Journal of Oral and Maxillofacial Pathology

CASE REPORT
Year
: 2015  |  Volume : 19  |  Issue : 1  |  Page : 109-

Bizarre parosteal osteochondromatous proliferation presenting in the nasal dorsum


Matthew Mors, Santino S Cervantes, Michael Hinni 
 Department of Otolanryngolog-Head and Neck Surgery, Mayo Clinic Arizona, Phoenix, Arizona, USA

Correspondence Address:
Santino S Cervantes
Mayo Clinic Arizona (Site of Origin), 5777 East Mayo Boulevard, Phoenix, Arizona 85054
USA

Abstract

We present the first bizarre parosteal osteochondromatous proliferation (BPOP) in the nasal dorsum. These lesions have been described since 1983; however, the vast majority of these lesions do not present in the head and neck, although five cases exist in the literature. An understanding of the potential sites for bizarre paraosteal osteochondromatous proliferations will help lead to successful diagnosis and proper treatment.



How to cite this article:
Mors M, Cervantes SS, Hinni M. Bizarre parosteal osteochondromatous proliferation presenting in the nasal dorsum.J Oral Maxillofac Pathol 2015;19:109-109


How to cite this URL:
Mors M, Cervantes SS, Hinni M. Bizarre parosteal osteochondromatous proliferation presenting in the nasal dorsum. J Oral Maxillofac Pathol [serial online] 2015 [cited 2021 Apr 14 ];19:109-109
Available from: https://www.jomfp.in/text.asp?2015/19/1/109/157225


Full Text

 Introduction



Bizarre parosteal osteochondromatous proliferations (BPOPs) are benign lesions first described by Nora et al., [1] in 1983. The colloquial term for these growths is Nora's lesion. The site of BPOPs was exclusively limited to the hands and feet until Meneses et al., reported a lesion in the skull. [2] BPOPs have since been reported in the anterior maxilla [3] and zygoma. [4] We present a single case of a patient with a parosteal osteochondromatous proliferation on the nasal dorsum.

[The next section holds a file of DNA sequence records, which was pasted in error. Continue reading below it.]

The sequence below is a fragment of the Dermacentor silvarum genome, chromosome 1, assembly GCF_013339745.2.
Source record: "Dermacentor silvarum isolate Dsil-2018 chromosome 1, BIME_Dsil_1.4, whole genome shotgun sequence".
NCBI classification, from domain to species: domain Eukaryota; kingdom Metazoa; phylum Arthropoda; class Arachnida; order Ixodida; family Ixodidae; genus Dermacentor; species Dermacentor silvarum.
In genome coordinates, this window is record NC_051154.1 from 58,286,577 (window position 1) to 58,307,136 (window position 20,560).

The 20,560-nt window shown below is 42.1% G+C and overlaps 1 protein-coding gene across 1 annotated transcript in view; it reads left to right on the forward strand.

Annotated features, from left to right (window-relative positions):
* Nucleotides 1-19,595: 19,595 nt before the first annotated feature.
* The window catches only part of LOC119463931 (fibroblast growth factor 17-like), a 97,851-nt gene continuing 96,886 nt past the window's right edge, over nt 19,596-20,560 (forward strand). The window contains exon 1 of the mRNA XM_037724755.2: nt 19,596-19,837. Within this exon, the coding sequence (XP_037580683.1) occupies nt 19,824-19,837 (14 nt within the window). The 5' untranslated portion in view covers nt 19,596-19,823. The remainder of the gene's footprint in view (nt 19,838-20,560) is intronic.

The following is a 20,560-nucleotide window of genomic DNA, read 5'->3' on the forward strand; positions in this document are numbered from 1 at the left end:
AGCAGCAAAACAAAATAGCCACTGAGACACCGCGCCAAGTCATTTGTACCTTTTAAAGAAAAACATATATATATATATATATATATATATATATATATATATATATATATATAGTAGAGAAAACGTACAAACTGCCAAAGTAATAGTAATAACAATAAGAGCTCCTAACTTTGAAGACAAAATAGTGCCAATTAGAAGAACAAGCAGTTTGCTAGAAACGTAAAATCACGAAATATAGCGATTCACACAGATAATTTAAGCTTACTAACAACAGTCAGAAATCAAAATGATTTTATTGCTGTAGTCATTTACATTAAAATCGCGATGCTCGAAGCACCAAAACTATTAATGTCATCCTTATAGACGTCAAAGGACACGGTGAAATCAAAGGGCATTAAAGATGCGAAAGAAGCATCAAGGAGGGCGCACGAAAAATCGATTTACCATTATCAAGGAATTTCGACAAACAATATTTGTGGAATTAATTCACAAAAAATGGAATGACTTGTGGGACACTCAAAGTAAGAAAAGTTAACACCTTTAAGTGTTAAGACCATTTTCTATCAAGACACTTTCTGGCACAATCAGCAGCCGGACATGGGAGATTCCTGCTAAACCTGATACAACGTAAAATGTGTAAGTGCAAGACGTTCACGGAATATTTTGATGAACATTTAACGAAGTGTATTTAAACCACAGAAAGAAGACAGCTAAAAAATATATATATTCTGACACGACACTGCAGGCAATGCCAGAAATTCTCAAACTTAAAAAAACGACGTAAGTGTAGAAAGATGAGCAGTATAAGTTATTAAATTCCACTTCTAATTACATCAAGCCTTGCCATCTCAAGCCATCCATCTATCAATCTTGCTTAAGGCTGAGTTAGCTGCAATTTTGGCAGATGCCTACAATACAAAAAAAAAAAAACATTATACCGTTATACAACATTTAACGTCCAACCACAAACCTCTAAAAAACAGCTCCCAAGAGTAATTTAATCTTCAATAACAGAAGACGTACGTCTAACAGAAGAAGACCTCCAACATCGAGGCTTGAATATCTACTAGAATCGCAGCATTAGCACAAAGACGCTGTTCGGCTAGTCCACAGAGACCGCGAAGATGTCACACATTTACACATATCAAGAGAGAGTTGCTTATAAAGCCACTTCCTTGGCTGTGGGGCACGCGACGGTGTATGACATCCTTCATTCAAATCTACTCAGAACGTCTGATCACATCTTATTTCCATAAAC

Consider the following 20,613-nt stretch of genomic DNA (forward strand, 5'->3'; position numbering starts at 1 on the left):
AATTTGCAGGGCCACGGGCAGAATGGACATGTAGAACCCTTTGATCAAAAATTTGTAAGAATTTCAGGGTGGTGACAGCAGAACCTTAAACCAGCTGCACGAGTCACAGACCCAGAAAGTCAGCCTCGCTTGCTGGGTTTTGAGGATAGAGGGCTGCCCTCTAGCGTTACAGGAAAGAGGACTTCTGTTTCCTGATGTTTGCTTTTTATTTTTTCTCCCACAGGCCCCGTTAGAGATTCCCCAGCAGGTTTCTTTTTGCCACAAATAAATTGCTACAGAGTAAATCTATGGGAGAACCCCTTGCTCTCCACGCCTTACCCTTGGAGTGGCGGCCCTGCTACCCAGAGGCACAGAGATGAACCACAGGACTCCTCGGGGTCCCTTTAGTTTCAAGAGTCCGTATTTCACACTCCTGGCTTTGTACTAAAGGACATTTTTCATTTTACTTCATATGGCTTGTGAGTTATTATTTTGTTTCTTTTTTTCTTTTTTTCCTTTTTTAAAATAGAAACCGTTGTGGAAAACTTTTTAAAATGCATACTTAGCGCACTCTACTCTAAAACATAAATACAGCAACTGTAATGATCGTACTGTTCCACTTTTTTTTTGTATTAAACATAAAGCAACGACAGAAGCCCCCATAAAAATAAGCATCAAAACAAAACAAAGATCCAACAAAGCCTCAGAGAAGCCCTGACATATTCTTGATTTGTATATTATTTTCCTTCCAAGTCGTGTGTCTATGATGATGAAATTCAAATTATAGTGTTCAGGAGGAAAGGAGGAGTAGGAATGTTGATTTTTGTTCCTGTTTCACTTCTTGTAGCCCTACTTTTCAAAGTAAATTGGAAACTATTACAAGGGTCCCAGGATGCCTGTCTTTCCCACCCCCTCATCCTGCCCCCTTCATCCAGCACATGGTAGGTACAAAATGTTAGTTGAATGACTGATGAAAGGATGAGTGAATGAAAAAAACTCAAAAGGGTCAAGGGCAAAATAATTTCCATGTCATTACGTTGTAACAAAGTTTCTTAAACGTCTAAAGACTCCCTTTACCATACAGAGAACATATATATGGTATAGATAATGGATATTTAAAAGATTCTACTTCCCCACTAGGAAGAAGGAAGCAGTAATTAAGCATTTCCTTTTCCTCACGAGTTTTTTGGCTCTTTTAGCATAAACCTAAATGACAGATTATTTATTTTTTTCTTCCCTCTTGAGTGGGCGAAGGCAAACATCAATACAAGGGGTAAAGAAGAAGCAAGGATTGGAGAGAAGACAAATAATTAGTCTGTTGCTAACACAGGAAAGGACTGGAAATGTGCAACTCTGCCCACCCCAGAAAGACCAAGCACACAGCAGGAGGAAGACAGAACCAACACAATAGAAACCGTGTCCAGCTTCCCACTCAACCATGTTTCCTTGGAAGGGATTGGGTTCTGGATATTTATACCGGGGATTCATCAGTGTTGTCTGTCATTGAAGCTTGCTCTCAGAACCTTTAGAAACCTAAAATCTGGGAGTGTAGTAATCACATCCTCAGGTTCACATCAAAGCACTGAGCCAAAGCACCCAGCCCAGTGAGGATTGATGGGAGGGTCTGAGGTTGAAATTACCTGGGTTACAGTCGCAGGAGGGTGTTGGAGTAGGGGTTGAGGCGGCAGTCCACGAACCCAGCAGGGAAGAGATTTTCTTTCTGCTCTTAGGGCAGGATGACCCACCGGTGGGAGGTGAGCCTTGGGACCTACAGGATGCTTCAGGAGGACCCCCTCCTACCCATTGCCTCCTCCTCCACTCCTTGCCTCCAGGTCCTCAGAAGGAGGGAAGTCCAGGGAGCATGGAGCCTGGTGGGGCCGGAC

Case report



A 53-year-old female presented with a 10-month history of an asymptomatic mass on the left nasal dorsum. No inciting factors could be identified. This lesion was excised 3 months earlier by another provider, yet the lesion recurred within 2 months. On palpation, the lesion was a 1 × 1 cm cartilage-like mass, yet it was fixed to the dorsum [see [Figure 1]. The remainder of the head and neck examination was unremarkable. Radiographically, an outside computed tomography scan reported a calcified lesion confined to the bony dorsum.{Figure 1}

Pathology from the first procedure diagnosed a chondrosarcoma; however, upon further review and consultation at Mayo Rochester, the lesion was determined to be a parosteal osteochondromatous proliferation. The lesion was characterized by nonencapsulated tissue with areas of hypercellular chondrocytes with pleomorphic angular nuclei with occasional binucleate forms and proliferation of cartilage. Cytogenetic testing was not performed. [Figure 2]a and b demonstrate a hypercellular cartilaginous area with early ossification and features of remodeling (osteoclasts are adjacent to the osteocartilaginous focus) with polygonal and spindle-shaped fibroblasts surrounding the osteochondromatous area.{Figure 2}

After discussion with the multidisciplinary tumor board, we elected to treat the lesion as a locally aggressive tumor and ensure complete excision. The patient was taken to the operating room for wide local excision and reconstruction. Intraoperatively we observed that the lesion was arising directly from left nasal bone, so we included bone in our resection. Once pathology confirmed negative margins, a septal cartilage graft was harvested to reconstruct the lateral nasal wall providing adequate support. The overlying skin defect was closed primarily. Currently, post 2 years, she is free of recurrence and satisfied with her oncologic and cosmetic outcome.